Authors: Goethe University Frankfurt am Main Nature Medicine September 3,2022
After recovering from a SARS-CoV-2 infection, many people complain of persistent heart complaints, such as poor exercise tolerance, palpitations or chest pain, even if the infection was mild and there were no known heart problems in the past. Earlier studies, predominantly among young, physically fit individuals, were already able to show that mild cardiac inflammation can occur after COVID-19. However, the underlying cause of persistent symptoms, and whether this changes over time, was unknown.
A team of medical scientists led by Dr. Valentina Puntmann and Professor Eike Nagel from the Institute for Experimental and Translational Cardiovascular Imaging at University Hospital Frankfurt followed up with 346 people—half of them women—between the age of 18 and 77 years, in each case around 4–11 months after the documented SARS-CoV-2 infection. For this purpose, the team analyzed the study participants’ blood, conducted heart MRIs, and recorded and graded their symptoms using standardized questionnaires.
At the beginning of the study, 73% reported heart problems; for 57% these symptoms persisted 11 months after the SARS-CoV-2 infection. The research team measured mild but persistent heart inflammation that was not accompanied by structural changes in the heart. Blood levels of troponin—a protein that enters the blood when the heart muscle is damaged—were also unremarkable.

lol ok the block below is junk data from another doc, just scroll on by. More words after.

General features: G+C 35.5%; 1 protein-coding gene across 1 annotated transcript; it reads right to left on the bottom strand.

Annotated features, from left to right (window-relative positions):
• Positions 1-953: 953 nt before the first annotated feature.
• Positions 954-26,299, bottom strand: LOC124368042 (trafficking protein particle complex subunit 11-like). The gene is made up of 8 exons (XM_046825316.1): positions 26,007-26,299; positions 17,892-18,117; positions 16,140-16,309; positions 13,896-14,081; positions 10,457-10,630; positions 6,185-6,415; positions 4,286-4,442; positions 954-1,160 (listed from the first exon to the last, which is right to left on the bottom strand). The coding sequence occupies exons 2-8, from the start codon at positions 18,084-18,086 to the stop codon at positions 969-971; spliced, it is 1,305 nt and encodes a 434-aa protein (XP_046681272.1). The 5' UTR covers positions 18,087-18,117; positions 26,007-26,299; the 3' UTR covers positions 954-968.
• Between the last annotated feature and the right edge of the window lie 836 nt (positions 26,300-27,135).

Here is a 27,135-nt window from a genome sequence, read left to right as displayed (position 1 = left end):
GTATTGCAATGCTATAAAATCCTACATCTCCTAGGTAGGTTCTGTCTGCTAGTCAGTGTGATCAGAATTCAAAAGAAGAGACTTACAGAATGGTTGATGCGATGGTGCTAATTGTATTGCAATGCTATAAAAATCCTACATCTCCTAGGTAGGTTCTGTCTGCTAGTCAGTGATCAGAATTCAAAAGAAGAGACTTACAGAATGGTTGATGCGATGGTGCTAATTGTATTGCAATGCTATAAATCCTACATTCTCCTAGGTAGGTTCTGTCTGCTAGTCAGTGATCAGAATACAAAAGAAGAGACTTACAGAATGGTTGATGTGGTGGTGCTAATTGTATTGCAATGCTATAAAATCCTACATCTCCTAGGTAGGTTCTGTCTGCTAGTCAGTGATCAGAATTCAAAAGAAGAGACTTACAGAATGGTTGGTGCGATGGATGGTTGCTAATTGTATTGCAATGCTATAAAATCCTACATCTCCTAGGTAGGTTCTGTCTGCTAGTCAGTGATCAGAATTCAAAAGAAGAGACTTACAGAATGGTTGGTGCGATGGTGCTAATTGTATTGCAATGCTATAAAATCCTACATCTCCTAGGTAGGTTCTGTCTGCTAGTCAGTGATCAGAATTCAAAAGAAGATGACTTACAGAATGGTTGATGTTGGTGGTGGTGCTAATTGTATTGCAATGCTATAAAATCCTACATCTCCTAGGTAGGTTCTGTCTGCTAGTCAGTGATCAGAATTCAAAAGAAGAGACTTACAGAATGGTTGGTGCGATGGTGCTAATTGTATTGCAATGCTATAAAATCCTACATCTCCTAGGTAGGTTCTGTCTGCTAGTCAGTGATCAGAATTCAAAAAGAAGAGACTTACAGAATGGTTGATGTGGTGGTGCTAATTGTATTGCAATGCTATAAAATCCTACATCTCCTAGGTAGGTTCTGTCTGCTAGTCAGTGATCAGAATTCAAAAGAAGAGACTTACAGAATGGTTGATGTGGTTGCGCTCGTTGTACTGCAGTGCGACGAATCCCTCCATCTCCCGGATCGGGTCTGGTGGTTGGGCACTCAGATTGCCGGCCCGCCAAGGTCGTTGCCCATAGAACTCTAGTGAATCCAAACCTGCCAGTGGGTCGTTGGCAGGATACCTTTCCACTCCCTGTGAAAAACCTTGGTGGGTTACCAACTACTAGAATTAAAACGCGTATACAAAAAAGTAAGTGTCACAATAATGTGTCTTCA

Dr. Puntmann, who led the Impression COVID&Heart Study, explains, “The patients’ symptoms match our medical findings. It is important to note that although triggered by the SARS-CoV-2 virus, the post-COVID cardiac inflammatory involvement differs considerably from classic viral myocarditis. Extensive damage of the heart muscle leading to structural heart changes or impaired function are not characteristic at this stage of disease evolution.”
The clinical picture is more reminiscent, she says, of the findings in chronic diffuse inflammatory syndromes such as autoimmune conditions. “Although most likely driven by a virus-triggered autoimmune process, a lot more research is needed in order to understand the underlying pathophysiology. Similarly, the long-term effects of cardiac inflammation following a mild COVID infection need to be clarified in future studies.”
Because the study is restricted to a selected group of individuals who took part because they had symptoms, the prevalence of findings cannot be extrapolated to the population as a whole. The study appears in Nature Medicine.